woman having video chat with grandparents

Mobile video communication: Enterprise ready? Or consumer toy?

by Daniel Newman
We are all becoming more familiar with mobile video apps.

Today, apps like Skype and FaceTime allow us to call home or chat face to face with a friend from anywhere. These platforms work, they are simple, and they integrate with our mobile lifestyle. And they have exponentially increased our comfort levels with mobile video conferencing.

​With a rise in BYOD culture in business, many of us would feel comfortable taking video calls on our iPads, laptops, and mobile phones while working. The question is whether or not these consumer grade services can meet enterprise communication standards for security and privacy.

Many of us are using these apps frequently in our personal lives, but has this trend taken off in business?

How often are we using secure, private, and high quality video platforms for our enterprise communications? A recent Infonetics research report1 showed that video conferencing has been gaining popularity in the workforce, with “the worldwide enterprise telepresence and video conferencing market to grow to $3.3 billion in 2018.” The firm found that 93 percent of medium and large organizations surveyed plan to implement video conferencing into their unified communication solution by early 2016.

From toy to tool

Many of us are carrying a video camera in our pockets and purses, and can have it in hand in seconds. We love the ease of connecting with our loved ones, not only hearing their voices, but looking into their eyes as well. Mobile video’s pervasiveness has increased our personal comfort level exponentially. The ease and availability of video calling, both within social media platforms that we use daily and in apps on our phone that are just a press of the finger away, is just one reason we’re becoming more comfortable. With a rise in BYOD (Bring Your Own Device) culture in business, many of us would feel comfortable taking video calls on our iPads, laptops, and mobile phones while working. The question is whether or not these consumer grade services can meet enterprise communication standards for security and privacy.

Super connectivity, simplicity, and safety

Social, Mobile, Analytics, and Cloud (SMAC) have created an “always on” and “always connected” environment for enterprise. In an age of daily data breaches, businesses are more apt to put stringent guidelines in place, and the desire to limit or ban employee use of personal devices for work may be strong, albeit unrealistic. Even with the rules firmly in place, consumer tools are bleeding into our organizations. More often than not, employees are using consumer tools, not because they intend to leak valuable company information, but simply because they are familiar and simple to use.

Today’s workforce is experiencing a shift where work can be done at any time, and from anywhere. Remote work opportunities are more common, and employees who find themselves traveling, or working from the home office, are still able to be productive thanks to cloud solutions and mobile connectivity. Shadow IT, the practice of using technology tools, applications, and software without the knowledge or approval of the IT Department, leads to more and more consumer grade tools weaving their way into the fabric of our business world — whether we want them there or not.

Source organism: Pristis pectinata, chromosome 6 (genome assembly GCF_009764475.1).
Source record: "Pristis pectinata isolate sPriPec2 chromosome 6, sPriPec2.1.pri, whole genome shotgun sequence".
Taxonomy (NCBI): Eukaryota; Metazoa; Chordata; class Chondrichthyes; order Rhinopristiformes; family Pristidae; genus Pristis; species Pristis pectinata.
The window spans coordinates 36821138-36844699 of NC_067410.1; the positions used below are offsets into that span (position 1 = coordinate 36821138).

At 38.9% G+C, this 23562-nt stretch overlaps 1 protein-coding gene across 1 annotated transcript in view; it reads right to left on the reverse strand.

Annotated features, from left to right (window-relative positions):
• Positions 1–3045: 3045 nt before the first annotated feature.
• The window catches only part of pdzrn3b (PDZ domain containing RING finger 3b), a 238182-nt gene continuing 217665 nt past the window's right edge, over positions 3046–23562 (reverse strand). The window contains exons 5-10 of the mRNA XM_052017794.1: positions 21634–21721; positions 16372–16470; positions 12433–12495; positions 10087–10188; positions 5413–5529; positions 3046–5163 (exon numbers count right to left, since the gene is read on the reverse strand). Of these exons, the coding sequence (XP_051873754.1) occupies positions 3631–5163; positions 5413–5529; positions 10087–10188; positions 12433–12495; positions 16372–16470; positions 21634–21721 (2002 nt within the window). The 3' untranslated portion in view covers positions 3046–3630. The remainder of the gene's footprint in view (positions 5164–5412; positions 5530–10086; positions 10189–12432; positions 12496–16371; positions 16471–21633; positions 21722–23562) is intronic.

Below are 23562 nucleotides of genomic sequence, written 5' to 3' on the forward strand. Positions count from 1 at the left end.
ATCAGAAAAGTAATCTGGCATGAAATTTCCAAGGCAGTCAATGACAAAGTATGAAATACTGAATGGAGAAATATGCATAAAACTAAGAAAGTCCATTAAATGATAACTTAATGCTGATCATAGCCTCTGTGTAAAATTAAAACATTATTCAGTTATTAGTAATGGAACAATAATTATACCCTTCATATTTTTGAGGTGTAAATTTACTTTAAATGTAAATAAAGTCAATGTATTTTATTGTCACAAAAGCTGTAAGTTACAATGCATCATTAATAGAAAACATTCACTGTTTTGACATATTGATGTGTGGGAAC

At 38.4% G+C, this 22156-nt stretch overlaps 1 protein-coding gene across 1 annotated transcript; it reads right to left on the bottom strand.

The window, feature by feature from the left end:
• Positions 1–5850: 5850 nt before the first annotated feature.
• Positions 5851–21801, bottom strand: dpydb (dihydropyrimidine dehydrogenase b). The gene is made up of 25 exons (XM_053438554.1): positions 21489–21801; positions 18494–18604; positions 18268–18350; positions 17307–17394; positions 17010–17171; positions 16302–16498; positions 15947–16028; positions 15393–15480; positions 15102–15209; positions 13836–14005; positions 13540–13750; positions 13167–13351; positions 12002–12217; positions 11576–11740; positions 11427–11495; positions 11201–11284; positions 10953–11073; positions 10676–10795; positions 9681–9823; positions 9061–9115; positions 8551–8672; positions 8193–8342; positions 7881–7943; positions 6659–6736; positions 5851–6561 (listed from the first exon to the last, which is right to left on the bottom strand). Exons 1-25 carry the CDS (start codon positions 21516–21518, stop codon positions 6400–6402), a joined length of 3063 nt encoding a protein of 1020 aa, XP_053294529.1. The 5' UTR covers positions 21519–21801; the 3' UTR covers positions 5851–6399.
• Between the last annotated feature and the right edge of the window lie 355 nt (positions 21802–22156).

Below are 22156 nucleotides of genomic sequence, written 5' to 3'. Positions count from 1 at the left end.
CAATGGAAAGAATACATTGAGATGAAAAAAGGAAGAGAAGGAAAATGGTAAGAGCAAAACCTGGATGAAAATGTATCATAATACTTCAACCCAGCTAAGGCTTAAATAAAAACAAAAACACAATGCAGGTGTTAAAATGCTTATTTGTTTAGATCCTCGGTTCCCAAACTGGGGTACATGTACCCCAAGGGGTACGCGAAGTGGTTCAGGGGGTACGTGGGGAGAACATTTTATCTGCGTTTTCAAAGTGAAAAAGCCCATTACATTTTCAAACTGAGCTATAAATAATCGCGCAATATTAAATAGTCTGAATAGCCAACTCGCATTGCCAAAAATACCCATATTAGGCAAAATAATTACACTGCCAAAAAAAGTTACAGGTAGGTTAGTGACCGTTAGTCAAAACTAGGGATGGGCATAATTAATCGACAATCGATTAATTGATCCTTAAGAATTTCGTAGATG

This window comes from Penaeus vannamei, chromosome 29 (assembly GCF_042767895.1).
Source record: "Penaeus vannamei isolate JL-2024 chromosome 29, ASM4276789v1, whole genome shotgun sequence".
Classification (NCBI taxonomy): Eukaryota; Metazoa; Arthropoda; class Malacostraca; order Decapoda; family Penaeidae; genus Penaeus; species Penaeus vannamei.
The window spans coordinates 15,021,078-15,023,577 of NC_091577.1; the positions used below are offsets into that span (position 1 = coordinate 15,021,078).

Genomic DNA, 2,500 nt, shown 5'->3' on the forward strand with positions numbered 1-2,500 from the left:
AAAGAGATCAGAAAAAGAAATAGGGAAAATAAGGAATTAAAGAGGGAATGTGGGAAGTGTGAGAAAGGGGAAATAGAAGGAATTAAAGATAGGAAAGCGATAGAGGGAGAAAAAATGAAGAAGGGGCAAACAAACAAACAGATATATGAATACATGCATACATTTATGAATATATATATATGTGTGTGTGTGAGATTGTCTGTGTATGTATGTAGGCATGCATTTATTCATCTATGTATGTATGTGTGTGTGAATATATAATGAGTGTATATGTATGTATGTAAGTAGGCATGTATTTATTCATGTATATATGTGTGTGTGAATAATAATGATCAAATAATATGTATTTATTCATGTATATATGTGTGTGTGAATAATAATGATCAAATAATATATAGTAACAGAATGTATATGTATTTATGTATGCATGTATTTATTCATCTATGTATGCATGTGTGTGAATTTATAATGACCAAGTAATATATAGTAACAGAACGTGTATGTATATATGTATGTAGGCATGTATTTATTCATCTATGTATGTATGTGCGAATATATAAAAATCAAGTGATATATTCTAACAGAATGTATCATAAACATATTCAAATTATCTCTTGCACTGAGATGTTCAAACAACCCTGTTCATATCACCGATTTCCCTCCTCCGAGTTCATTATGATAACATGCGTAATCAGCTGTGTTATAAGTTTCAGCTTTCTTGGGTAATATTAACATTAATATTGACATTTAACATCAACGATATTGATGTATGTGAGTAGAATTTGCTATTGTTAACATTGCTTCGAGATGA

These once novel video calls, which let us catch up with family and friends and bridge the gap of time and distance, have become instrumental for connecting with our coworkers, collaborating on projects, and meeting with clients. Employees want solutions that are familiar, easy to use, and simple to access. Enterprises want solutions that are cost effective and don’t put their employees or data at risk. Enterprise grade solutions that incorporate the needs of employees while mitigating security risks will find a happy home in the business world.

Mobile video communication is poised to make the jump from toy to tool as young workers step through the doors of our businesses. The next generation was born with these devices in hand, they’ve grown up with mobile video technology and they are sure to bring it, and the future, with them into the workforce.

Is your team ready to collaborate over video?

Make sure you arm them with the right tools.
Daniel Newman
Dan Newman is the president and founder of Broadsuite, where he consults a wide range of brands on their digital strategies. He is the author of 2 books, including the Amazon best-selling business book, “The Millennial CEO,” and “The New Rules of Customer Engagement.” Newman also contributes to Forbes, Huffington Post and Entrepreneur, and was recognized by the Huffington Post as one of the 100 business and leadership accounts to follow on Twitter.
1 "Infonetics: Shift to software and services in enterprise videoconferencing market tamps revenue growth."marketwired.com. September 18,2014. http://www.marketwired.com/press-release/infonetics-shift-software-services-enterprise-videoconferencing-market-tamps-revenue-1948892.htm
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